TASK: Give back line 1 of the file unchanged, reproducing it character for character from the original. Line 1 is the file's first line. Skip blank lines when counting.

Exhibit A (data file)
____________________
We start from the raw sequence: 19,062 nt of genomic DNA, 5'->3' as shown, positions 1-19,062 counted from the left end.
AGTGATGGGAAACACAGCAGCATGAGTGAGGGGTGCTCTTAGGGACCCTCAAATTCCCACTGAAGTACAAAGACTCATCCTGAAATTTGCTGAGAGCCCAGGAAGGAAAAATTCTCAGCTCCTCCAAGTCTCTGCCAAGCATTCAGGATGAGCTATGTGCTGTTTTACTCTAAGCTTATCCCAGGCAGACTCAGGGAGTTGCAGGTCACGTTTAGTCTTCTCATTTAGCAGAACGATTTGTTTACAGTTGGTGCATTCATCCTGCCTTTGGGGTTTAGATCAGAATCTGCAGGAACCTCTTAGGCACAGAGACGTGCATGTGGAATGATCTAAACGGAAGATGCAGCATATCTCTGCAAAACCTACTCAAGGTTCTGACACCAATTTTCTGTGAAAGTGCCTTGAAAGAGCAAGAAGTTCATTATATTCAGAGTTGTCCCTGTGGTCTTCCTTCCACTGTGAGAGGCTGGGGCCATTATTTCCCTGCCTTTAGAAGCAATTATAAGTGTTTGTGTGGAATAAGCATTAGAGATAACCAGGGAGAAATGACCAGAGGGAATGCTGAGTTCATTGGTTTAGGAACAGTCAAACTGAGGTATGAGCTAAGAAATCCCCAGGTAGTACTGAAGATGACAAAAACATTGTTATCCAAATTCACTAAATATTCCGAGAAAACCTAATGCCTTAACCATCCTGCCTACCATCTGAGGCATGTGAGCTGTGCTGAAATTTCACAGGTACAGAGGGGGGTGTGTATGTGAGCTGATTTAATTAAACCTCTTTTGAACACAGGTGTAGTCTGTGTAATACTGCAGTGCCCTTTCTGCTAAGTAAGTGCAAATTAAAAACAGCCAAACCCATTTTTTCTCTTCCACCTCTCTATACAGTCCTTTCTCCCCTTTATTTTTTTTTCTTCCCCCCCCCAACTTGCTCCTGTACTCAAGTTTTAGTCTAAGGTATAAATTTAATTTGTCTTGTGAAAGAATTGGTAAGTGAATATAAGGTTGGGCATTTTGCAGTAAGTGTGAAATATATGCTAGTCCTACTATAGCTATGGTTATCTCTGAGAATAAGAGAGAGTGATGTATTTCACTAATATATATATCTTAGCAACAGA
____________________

We start from the raw sequence: 19,062 nt of genomic DNA, 5'->3' as shown, positions 1-19,062 counted from the left end.